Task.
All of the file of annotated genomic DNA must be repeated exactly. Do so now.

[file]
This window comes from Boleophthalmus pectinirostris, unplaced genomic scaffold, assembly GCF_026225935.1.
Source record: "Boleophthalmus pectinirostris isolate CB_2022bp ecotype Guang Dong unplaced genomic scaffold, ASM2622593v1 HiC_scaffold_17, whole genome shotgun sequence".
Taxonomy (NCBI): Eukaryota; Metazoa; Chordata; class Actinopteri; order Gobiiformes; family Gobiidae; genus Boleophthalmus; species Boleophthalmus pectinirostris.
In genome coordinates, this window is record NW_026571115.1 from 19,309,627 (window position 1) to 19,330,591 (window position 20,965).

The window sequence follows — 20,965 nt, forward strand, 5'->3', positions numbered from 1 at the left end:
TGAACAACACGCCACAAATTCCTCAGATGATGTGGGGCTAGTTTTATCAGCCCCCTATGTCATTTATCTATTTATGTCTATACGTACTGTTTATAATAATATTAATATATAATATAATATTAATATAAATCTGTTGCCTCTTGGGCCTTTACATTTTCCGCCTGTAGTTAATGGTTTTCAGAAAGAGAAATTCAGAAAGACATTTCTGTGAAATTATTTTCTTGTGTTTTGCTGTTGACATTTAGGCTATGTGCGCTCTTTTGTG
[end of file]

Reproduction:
This window comes from Boleophthalmus pectinirostris, unplaced genomic scaffold, assembly GCF_026225935.1.
Source record: "Boleophthalmus pectinirostris isolate CB_2022bp ecotype Guang Dong unplaced genomic scaffold, ASM2622593v1 HiC_scaffold_17, whole genome shotgun sequence".
Taxonomy (NCBI): Eukaryota; Metazoa; Chordata; class Actinopteri; order Gobiiformes; family Gobiidae; genus Boleophthalmus; species Boleophthalmus pectinirostris.
In genome coordinates, this window is record NW_026571115.1 from 19,309,627 (window position 1) to 19,330,591 (window position 20,965).

The window sequence follows — 20,965 nt, forward strand, 5'->3', positions numbered from 1 at the left end:
TGAACAACACGCCACAAATTCCTCAGATGATGTGGGGCTAGTTTTATCAGCCCCCTATGTCATTTATCTATTTATGTCTATACGTACTGTTTATAATAATATTAATATATAATATAATATTAATATAAATCTGTTGCCTCTTGGGCCTTTACATTTTCCGCCTGTAGTTAATGGTTTTCAGAAAGAGAAATTCAGAAAGACATTTCTGTGAAATTATTTTCTTGTGTTTTGCTGTTGACATTTAGGCTATGTGCGCTCTTTTGTG